When Michael Booth decides it’s time he learns to cook without the guidance of his favourite celebrity chefs he doesn’t take the decision lightly. Starting with a bonfire of the cookbooks he has accumulated over the years he moves his family to Paris and enrolls in Le Cordon Bleu in what he describes as ‘as noble a way of jeopardizing the security and well-being of my family as I could think of.’ Despite commenting on how not child-friendly Paris is the family seem to settle in and other than piling on a few pounds from all the rich food he brings home they don’t seem to suffer too much for the upheaval.
Despite the prestige and eye-wateringly expensive tuition fees Le Cordon Bleu is somewhat run down and offers fairly rudimentary equipment. Their tutors however, eccentric as they are, have such depth of knowledge that the experience proves to be absolutely worth it. Despite a disastrous first practical in which he slices his hand open, Booth flourishes. He doesn’t agree with all that is taught – the use of pre-grated cheese constantly niggles at him and turning vegetables never seems necessary. However, he does learn to cook without the need for recipes and in reading this book you’ll pick up tricks and tips that you likely didn’t know before.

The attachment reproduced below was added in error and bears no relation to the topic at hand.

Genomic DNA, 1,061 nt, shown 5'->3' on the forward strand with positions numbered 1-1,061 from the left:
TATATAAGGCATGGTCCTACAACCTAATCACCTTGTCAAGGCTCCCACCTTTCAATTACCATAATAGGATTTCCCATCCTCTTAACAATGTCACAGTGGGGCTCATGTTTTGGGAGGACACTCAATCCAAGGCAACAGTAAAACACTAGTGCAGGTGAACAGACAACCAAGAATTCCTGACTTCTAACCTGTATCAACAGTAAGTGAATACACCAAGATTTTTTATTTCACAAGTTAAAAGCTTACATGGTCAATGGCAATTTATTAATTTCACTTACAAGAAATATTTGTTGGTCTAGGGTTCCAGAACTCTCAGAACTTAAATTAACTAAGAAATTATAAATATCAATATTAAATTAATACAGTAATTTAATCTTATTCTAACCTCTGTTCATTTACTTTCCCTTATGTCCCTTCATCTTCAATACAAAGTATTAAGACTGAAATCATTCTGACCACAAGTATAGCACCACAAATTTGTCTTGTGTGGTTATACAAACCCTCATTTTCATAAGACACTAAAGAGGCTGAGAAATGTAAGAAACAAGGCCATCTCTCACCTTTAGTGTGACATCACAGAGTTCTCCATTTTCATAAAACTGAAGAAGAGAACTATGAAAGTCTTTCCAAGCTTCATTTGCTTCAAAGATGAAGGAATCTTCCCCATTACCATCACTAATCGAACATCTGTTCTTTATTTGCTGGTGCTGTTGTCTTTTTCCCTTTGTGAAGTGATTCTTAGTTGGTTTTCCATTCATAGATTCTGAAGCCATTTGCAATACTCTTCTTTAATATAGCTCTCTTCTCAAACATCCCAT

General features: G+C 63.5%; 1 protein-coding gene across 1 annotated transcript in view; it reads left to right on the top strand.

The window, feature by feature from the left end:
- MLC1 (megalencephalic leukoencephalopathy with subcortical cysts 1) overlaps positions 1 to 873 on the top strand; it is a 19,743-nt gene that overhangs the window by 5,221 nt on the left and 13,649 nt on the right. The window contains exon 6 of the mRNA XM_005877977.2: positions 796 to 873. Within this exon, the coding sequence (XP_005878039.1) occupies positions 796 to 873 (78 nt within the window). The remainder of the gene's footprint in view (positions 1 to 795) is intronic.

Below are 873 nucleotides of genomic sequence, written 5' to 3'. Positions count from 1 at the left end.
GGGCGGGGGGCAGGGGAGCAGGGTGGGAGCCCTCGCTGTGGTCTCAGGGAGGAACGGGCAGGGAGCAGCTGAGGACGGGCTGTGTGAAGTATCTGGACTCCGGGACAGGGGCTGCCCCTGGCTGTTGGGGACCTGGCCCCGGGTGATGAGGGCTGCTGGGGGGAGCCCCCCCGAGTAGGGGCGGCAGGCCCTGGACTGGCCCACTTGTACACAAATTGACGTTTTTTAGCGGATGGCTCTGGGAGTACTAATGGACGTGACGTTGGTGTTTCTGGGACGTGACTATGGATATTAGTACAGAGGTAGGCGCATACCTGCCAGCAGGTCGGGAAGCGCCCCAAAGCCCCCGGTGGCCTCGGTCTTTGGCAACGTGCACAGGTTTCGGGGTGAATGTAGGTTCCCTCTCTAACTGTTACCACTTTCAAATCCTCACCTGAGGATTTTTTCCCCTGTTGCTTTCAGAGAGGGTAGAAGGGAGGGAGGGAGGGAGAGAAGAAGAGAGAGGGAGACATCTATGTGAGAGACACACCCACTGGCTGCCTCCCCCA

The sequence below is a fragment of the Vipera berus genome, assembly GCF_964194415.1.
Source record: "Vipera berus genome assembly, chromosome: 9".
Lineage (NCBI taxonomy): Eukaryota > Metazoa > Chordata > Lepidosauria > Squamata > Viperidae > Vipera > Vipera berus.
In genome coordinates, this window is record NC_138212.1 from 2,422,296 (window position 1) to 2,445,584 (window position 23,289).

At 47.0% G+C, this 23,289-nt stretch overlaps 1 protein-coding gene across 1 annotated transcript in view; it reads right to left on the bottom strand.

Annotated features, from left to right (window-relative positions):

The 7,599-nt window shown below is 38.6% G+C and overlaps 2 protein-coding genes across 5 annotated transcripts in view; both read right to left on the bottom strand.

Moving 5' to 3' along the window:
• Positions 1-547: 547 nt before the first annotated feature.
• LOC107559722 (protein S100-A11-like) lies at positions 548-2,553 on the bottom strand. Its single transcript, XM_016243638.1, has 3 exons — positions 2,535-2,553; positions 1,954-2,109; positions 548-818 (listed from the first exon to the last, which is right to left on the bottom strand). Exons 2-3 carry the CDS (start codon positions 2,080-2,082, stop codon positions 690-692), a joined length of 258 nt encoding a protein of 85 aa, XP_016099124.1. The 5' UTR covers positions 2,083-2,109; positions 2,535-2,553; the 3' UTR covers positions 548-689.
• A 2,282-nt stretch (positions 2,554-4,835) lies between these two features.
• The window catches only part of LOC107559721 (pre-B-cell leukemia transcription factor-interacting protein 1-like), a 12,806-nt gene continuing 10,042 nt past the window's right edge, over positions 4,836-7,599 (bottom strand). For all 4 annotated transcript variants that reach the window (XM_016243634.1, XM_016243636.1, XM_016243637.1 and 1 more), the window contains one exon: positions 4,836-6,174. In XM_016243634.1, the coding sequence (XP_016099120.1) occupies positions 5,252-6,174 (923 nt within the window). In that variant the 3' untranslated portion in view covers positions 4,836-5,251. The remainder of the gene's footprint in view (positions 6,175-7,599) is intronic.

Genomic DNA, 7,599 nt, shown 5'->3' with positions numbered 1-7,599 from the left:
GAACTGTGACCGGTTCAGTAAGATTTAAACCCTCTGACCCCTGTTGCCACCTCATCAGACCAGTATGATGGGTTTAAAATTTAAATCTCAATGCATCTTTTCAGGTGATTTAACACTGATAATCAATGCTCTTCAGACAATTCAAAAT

There are recipes littered throughout, none of which I have yet tried – French cooking is not known for being vegetarian friendly, but I am intrigued by the idea of a chocolate risotto. There are some gruesome descriptions of having to decapitate live crabs and lobsters, for which he feels bad, but the taste of the final dish seems to negate any guilt he may have felt.
This is a humorous account of the author’s journey through French cooking, the camaraderie and competition with his fellow students, and at its heart a love of good food. A treat of a read for foodies and Francophiles alike.